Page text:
Pensions schemes and poor data – why is it and how to sort it

ImageIn July 2013, the Pensions Regulator released a report which made for disappointing reading. Despite all the efforts to date, many schemes are still falling short of the standards The Pensions Regulator has set for measuring data quality and maintaining accurate records, despite steady improvements in some areas.

In 2009, The Pensions Regulator issued good practice guidance about scheme data and subsequently set targets for schemes to meet its ‘common data’ standards by the end of 2012. These standards relate to the members name, date of birth and National Insurance number, which is a key tool in the identification of individual scheme members.

Clearly, the Pensions Regulator is underwhelmed with the findings and has threatened that if schemes have failed to meet targets for keeping accurate records then it will begin to issue improvement notices and if that does not work, financial penalties on pension schemes.  

For those smaller pension schemes, without access to sufficient resources are the ones causing the Pensions Regulator the biggest headache. They are more likely to be part of the two million or so members where common data has not been measured or significant improvements are required to meet the standard set of 95% having data stored. There is also the issue that the scheme conditional data, that is data specific to the individual scheme, is still not what it needs to be. This is particularly important if the there is a scheme valuation, or even more importantly, a buy-in or scheme wind up in the offing.  

 

Not surprisingly then, the Pensions Regulator has timetabled the end of 2013 to publish the results of its detailed record keeping review and the accompanying guidance.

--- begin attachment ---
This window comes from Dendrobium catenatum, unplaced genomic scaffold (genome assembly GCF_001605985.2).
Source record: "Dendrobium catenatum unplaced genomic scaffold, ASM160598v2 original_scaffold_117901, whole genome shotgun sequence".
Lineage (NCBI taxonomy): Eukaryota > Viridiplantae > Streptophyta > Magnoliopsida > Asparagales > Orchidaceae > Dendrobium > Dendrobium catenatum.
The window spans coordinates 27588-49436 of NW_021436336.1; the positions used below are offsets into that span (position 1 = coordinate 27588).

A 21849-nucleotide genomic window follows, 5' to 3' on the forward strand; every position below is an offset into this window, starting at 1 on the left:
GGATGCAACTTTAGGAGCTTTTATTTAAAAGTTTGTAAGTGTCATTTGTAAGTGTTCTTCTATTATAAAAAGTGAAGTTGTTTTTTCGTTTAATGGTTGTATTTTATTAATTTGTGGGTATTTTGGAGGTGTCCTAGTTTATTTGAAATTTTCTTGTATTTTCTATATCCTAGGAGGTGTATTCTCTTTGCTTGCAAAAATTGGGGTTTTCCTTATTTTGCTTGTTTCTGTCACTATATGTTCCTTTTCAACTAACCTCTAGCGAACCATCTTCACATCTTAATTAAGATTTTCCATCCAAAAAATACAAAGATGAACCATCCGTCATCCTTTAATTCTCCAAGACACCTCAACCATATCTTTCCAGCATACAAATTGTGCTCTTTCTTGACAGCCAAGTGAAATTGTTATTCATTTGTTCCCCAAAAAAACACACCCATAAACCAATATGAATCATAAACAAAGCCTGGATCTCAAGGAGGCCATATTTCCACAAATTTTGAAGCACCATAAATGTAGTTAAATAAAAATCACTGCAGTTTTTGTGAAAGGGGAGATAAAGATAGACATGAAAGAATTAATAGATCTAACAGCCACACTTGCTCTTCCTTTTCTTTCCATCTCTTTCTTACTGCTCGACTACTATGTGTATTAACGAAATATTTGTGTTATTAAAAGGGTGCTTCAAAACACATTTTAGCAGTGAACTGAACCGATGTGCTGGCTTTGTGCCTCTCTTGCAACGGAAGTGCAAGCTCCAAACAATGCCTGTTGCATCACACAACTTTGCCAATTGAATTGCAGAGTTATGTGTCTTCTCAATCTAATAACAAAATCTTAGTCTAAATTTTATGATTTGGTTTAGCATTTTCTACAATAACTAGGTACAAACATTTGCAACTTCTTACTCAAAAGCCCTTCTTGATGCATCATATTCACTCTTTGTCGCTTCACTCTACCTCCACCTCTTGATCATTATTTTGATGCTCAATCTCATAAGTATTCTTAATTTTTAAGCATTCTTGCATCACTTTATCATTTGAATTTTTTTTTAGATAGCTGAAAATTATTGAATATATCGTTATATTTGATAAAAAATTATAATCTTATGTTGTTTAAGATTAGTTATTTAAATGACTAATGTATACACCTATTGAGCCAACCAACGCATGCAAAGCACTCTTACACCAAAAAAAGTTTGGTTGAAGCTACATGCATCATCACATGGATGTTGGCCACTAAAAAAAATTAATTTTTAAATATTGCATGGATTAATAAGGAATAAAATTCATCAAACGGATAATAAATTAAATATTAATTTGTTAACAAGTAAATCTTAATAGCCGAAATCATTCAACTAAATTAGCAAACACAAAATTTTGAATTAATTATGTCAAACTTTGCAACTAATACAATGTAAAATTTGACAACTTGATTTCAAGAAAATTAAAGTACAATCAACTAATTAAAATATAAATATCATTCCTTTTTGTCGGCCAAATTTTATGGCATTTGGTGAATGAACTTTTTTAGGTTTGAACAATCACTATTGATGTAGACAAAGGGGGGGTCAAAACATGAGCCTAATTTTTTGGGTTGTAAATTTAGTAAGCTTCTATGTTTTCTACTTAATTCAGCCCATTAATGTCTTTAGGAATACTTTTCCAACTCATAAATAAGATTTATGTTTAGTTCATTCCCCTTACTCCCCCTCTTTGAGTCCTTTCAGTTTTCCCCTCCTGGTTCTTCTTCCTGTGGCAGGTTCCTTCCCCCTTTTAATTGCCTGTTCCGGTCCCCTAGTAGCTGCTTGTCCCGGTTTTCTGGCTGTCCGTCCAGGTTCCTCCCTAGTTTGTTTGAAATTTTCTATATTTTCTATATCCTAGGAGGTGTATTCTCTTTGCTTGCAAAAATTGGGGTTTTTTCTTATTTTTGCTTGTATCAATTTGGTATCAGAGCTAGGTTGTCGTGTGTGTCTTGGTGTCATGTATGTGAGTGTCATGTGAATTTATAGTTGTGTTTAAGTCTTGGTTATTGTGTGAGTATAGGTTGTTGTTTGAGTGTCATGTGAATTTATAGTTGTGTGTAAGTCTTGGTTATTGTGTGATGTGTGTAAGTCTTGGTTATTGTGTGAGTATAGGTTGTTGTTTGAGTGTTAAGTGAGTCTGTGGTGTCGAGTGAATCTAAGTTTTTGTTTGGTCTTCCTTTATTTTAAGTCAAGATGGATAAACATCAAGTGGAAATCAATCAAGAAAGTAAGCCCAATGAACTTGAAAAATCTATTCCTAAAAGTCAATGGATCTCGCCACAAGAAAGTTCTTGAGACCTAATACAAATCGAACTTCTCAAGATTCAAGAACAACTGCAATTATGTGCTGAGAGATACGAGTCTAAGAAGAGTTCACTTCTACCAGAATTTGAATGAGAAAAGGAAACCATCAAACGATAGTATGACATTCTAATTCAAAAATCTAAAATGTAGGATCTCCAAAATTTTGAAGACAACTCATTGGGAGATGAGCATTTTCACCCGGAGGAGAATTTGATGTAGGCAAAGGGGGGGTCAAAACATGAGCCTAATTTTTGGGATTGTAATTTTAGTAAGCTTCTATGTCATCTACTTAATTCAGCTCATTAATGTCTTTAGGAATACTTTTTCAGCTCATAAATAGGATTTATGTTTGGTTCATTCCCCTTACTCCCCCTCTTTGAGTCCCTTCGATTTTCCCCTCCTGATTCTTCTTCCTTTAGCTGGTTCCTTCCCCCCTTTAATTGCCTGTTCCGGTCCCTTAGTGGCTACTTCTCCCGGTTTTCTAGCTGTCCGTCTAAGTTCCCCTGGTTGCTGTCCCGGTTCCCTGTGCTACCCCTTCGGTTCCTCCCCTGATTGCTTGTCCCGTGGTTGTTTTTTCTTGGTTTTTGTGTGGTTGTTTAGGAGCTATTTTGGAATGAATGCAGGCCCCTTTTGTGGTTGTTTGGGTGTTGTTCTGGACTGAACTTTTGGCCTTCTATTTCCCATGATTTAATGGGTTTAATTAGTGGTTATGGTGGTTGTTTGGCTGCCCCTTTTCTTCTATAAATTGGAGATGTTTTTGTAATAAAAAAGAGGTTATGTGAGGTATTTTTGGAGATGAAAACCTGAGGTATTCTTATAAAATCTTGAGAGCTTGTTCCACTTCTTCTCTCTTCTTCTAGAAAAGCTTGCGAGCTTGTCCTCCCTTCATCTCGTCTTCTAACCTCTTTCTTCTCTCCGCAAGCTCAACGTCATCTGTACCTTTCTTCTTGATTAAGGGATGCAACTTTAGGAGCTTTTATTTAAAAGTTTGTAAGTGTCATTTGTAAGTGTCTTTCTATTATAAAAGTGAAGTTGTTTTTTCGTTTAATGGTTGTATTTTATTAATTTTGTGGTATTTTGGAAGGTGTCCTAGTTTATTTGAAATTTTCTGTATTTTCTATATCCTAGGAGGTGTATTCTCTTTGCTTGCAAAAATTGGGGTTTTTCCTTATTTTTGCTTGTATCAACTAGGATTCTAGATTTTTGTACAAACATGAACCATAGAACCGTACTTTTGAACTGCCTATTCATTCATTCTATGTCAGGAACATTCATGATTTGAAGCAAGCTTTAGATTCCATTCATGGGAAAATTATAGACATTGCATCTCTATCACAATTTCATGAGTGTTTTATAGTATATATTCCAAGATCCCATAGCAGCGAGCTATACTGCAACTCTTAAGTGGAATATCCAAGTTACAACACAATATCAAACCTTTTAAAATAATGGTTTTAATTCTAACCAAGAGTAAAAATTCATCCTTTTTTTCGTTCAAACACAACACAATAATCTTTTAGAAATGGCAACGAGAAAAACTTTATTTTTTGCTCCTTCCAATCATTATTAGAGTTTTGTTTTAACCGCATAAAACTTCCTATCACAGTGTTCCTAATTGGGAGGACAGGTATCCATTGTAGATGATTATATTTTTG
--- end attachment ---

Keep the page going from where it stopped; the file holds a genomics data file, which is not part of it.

What do Trustees need to do?

First and foremost trustees need to accept that administration needs more air time both in meetings and outside of them.

 

The data used by the administrators is a living thing, it changes (members die, re-marry, leave, move address etc) and corrections to earlier administration errors are made almost daily. As many decisions relating to the scheme are based on the member data, valuation assumptions, investment strategy for example, having the best data available is much more than a ‘nice to have’ it is essential.

 

From this, trustees need to engage with their administrators to develop a plan for both monitoring and improving scheme member data. In turn, administrators need to be open and   

honest with their clients so that they are seen as part of the solution, not the problem. In the past, it has been too often the case of trustees and their advisers, shooting the messenger when the administrator reports data problems.

 

There are tools in the box to use. For example monitoring pensioner deaths is going to bring benefits not only in having more accurate pensioner data but also as a weapon against scheme fraud. Contacting deferred members may also flush out deaths where there is an immediate benefit payable but then no further scheme liability. Asking active members to ensure that details of spouses are accurately recorded could influence the potential scheme dependents pension liability. A simple review of whether a data item is stored in a database is not sufficient – there needs to a check made to ensure that the item makes sense. The use of dummy data  was prevalent in the not so far off past, such as NI numbers based on a universal date of birth NI01010000F denoted a female and ending in M a male. Such data needs to be identified and cleaned.

 

All of this requires a budget and in these times, there are competing needs both for the scheme sponsor and the trustees. But not having a budget, both financial and in time, is a false economy and could well end up costing more money with data having to be put right when the clock is ticking.

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